As we mentioned last week in our ranking of the open offshore acreage, the second cycle of ANP’s permanent offer is just around the corner. With this in mind, we decided to take a look at all the blocks on offer in an attempt to rank them according to exploratory attractiveness. This week we turned our eyes onshore.
Petroleum exploration in the Brazilian onshore has a long history, dating back to pre-1950, when private companies and the government drilled several shallow wells in search of oil based on surface geology, terrain morpho structural analysis, hydrocarbon shows close to the surface and tar sand occurrences. A modern phase of exploration based on subsurface data ramped up over the decades that followed, when the old government department called CNP drilled the first deep wildcats in the country, with Petrobras intensifying activity after its creation in the late 1950s. After the 1970s, a lot of work was concentrated in the intracratonic basins of Amazonas, Solimões, Parnaíba and Paraná, as well as in the northeastern intracontinental rift basins like Recôncavo, Sergipe-Alagoas and Potiguar. This resulted in a successful history of O&G exploration and production in the Solimões and Northeastern basins, while the others continued as exploration frontiers. In recent times, Eneva has also turned the Parnaíba and Amazonas basins into productive acreage, mainly for gas.
This makes the onshore a mix of acreage with different exploration maturities and several grades of attractiveness for Paleozoic carbonate/terrigenous and cretaceous sandstone reservoirs. The onshore acreage can be strategically subdivided into frontier Paleozoic sections created by sag subsidence underlaying Mesozoic sedimentary sections and mature cretaceous conventional sandstones within rift basins, which are very attractive for re-exploration and EOR application based on new reservoir engineering technologies. As such, our review of the exploration potential of the onshore blocks leveraged all the available data and industry knowledge contained in our BPS basin reports. The geological histories vary across the offered open acreage, but the methodology follows the same approach applied to our study of the offshore basins, in which the blocks were ranked regarding expected volumes and fluid type, as well as retention risk (trap and seal) and reservoir and charge conditions. Again, to build these technical rankings, our geochemical and well evaluation library was integrated with the comprehensive analysis contained in our BPS basin reports.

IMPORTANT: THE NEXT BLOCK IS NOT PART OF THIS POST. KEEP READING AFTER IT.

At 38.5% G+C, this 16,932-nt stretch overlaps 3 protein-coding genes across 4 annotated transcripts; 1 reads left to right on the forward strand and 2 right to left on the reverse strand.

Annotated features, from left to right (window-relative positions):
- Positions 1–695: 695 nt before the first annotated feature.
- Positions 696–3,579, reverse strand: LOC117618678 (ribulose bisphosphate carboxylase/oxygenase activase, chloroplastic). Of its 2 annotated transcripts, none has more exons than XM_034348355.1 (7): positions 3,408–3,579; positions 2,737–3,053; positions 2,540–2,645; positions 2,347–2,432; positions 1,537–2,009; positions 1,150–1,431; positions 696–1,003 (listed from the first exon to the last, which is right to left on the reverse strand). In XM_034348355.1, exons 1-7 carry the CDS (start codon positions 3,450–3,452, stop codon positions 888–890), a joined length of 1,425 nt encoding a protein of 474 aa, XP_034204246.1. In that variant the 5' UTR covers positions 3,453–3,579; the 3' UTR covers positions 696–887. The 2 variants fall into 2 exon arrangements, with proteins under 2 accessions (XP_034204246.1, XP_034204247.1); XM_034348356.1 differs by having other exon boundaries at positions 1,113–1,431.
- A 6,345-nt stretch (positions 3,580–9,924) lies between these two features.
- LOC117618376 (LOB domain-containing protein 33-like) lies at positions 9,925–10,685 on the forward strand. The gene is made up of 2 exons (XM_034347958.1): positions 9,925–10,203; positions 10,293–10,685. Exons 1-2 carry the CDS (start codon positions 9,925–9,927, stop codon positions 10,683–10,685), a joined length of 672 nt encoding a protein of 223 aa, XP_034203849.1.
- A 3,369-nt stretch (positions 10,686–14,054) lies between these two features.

The maps in figures 1 through 6 show the studied blocks overlaid on terrain images and contour lines of the basement. In the Paraná Basin (Figure 1), the offered blocks are in the central-northwest trough, where there is potential for gas in the Carboniferous reservoirs and gas + oil in the Devonian reservoirs. The existence and integrity of the traps was also analyzed for the ranking. For the Parnaíba Basin (Figure 2), the blocks surrounding those already under concession were prioritized, considering a modified petroleum system marked by diabase sills that work as a mechanism for generation and also as seals for the Devonian and Carboniferous reservoirs. The depths of the reservoirs were also considered for the prediction of pressure conditions for production, in analogy to the production fields of Gavião Real, Gavião Branco and Gavião Vermelho. The Amazonas Basin (Figure 3) also presents good potential for further exploration given the recent consolidation of production in the Azulão Field, as well as the existence of numerous wells with positive results in the surrounding areas. Some of the offered blocks already have hydrocarbon bearing wells that must be better evaluated regarding trap amplitude and via higher-quality seismic imaging. The Tucano and Recôncavo basins (Figure 4) present differing levels of attractiveness, with the Tucano Basin being high risk and high reward in the case of new discoveries of gas accumulations, while the Recôncavo Basin could potentially have smaller accumulations in its northwestern flank. It is important to emphasize that some blocks in the central portion of the Recôncavo Basin have the potential for deeper pools or unconventional resources, despite being considered neutral due to the lack of data for in-depth evaluation. For the onshore portion of the Alagoas Basin (Figure 5), the blocks surrounding the existing production fields present reasonable potentiality, being very dependent on the acquisition of new seismic. The Potiguar Basin (Figure 6) emerges as the best mature onshore area, mainly for a few blocks in areas with proven reservoirs, with the potential for traps similar to those in nearby producing areas, but also needing better seismic imaging. There are also some extremely attractive blocks with the potential for small to medium-sized accumulations in stratigraphic traps, as well as the still untested structural traps close to regional faults.
All in all, there are many reasons to continue exploration in the onshore acreage, with most requiring lower exploration CAPEX than the offshore areas. Several blocks present the potential for small to medium pools of oil and possibly large gas accumulations, mainly in the frontier underexplored Paleozoic basins, which are very well positioned in terms of logistics and proximity to market. There is also the potential for synergies for those companies already settled into some sweet spots close to producing areas, mainly in the intracratonic rift basins, which show diverse potential for high rates of return and low, medium or high risk.